False alarm on Lough Swilly was ‘well intentioned’

Members of the public have been encouraged to call emergency services if they believe someone in the water is in distress, following a ‘well-intentioned’ false alarm at the weekend.

Wednesday, 24th March 2021, 10:50 am
Lough Swilly RNLI responded to the incident.

Members of the public have been encouraged to call emergency services if they believe someone in the water is in distress, following a ‘well-intentioned’ false alarm at the weekend.

Malin Head Coast Guard Radio station tasked Lough Swilly RNLI and the Sligo 118 coastguard helicopter to Lough Swilly on Sunday evening.

It followed ‘numerous reports’ of people in difficulty off Buncrana pier.

Lough Swilly RNLI PRO Joe Joyce told the Journal they were tasked at 7.25pm and launched both lifeboats. He told how a ‘number of people’ had called in reports of people in possible difficulty.

“It was coming up to dusk and there were some swimmers in the water, who had come ashore. It was also a calm night and sound travels over water. Nobody did anything wrong by calling this in and we’d much rather be called out than not.”

The Lough Swilly RNLI crew undertook a ‘thorough search’ of the coastline and the 118 helicopter swept along both it and the lough using heat seeking cameras.

The search lasted in the region of two and a half hours and was deemed to be a ‘well-intentioned’ false alarm.

Joe encouraged anyone who believes they have seen or heard someone in difficulty in the water to call 112 or 999 and ask for the coastguard. He said the call could be a matter of life and death.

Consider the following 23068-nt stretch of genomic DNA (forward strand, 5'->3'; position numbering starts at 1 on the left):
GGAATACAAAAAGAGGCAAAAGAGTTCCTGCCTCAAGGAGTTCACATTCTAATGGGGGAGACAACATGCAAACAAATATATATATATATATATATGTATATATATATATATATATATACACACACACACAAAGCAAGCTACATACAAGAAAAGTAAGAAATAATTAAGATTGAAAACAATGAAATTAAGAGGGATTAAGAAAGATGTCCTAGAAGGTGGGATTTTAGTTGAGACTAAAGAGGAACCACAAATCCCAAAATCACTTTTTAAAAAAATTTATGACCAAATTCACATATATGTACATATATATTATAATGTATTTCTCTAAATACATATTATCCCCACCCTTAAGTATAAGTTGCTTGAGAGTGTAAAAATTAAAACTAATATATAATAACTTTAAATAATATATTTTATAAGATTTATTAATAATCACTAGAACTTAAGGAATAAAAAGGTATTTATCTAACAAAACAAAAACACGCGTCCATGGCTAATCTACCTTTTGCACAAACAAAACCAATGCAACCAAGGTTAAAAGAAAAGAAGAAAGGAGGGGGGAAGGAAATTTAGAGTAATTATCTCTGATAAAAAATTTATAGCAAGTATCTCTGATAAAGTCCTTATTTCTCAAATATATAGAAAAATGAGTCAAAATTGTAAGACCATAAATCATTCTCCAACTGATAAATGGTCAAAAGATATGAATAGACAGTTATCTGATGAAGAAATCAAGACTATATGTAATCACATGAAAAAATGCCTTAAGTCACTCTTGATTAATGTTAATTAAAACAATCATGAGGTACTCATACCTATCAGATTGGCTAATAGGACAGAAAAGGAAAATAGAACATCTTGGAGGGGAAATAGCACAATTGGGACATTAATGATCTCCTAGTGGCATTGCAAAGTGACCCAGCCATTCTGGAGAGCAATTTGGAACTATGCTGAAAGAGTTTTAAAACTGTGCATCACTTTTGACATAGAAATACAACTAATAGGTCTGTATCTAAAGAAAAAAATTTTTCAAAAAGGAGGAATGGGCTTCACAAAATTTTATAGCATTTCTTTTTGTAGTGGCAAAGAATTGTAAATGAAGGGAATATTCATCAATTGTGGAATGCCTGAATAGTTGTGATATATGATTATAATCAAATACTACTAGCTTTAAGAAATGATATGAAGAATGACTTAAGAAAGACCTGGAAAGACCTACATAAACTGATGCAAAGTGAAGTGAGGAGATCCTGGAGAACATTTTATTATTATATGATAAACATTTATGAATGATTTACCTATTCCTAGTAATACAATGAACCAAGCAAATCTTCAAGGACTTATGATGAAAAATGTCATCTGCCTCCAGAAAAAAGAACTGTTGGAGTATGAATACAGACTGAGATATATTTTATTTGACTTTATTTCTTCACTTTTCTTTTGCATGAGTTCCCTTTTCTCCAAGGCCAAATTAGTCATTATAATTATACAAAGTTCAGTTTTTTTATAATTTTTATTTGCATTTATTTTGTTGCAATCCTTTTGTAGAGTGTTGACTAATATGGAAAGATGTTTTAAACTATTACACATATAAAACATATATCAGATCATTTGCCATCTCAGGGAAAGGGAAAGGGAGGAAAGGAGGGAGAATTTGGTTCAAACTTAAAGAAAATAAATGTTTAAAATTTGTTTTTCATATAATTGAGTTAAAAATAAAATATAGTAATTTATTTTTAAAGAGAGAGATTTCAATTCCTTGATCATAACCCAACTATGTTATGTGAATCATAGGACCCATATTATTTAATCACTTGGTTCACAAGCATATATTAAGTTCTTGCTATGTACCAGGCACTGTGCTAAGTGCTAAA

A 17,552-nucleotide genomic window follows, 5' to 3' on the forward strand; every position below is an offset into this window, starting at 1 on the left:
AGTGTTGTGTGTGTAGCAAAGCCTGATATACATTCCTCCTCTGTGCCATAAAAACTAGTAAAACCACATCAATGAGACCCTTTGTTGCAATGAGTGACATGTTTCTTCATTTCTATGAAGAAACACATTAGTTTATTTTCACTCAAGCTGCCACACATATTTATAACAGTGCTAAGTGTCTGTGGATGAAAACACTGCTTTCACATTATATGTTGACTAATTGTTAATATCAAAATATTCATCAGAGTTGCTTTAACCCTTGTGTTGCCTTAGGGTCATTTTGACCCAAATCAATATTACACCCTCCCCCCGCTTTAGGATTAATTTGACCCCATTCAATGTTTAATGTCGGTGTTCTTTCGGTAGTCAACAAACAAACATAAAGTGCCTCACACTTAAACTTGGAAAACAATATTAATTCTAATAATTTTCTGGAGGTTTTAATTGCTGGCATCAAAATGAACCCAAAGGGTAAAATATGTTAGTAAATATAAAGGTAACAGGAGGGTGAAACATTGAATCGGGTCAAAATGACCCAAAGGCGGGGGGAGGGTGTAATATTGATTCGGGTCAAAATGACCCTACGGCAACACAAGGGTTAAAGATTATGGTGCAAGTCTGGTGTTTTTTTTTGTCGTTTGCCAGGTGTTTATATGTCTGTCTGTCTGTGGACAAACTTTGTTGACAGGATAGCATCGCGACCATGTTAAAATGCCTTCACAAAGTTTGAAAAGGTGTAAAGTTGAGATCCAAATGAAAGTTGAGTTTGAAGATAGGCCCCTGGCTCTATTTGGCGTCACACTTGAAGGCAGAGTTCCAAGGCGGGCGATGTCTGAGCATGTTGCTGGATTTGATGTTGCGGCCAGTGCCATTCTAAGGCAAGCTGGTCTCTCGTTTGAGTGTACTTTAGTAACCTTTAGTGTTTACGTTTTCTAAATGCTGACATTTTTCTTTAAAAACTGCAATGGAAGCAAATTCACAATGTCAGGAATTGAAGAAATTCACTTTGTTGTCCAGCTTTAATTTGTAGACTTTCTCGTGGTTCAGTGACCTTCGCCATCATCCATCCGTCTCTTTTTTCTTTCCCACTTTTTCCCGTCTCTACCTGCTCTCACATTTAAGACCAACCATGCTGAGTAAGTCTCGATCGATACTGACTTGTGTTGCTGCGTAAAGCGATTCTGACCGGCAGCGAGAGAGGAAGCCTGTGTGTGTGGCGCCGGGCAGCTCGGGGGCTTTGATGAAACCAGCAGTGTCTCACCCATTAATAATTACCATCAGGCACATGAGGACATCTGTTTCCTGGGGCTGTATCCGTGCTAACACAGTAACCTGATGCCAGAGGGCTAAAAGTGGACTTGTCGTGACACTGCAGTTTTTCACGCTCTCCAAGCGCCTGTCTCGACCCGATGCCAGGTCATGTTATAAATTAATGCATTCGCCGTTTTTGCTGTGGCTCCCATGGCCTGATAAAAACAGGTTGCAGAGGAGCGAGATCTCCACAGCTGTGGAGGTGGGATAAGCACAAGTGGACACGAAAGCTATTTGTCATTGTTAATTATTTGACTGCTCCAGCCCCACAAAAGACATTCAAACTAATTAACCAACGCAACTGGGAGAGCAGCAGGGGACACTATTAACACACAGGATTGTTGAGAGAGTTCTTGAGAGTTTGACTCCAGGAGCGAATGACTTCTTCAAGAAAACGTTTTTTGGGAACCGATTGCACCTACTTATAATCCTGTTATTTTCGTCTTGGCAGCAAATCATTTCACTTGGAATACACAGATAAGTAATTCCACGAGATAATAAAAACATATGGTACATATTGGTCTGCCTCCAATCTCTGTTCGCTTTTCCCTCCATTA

While Sunday’s incident was a false alarm, Joe said they have attended many incidents where someone believed they heard or saw someone in distress and it turned out to be correct. Once such incident involved a young man who had been in the water for a number of hours, holding on to a lobster pot, when his calls for help were heard by someone a mile away. That person called for help and ‘only for them, he wouldn’t be here today.’

“We always encourage people to call for help. Never think you are bothering us as we would always want to be called out and have a positive outcome.”

Joe told how there has been an increase in people swimming and boating during lockdown. He encouraged those doing so to ensure they have safety measures which would help if they got into difficulty. One of these for swimmers includes a swimming flotation device. They are usually brightly coloured and help emergency services see the person in difficulty.

VHF radios are also beneficial for those in boats, especially kayakers, as mobile phones can get wet and coverage can be unreliable. The radio signal can also be tracked by services such as the RNLI during a search.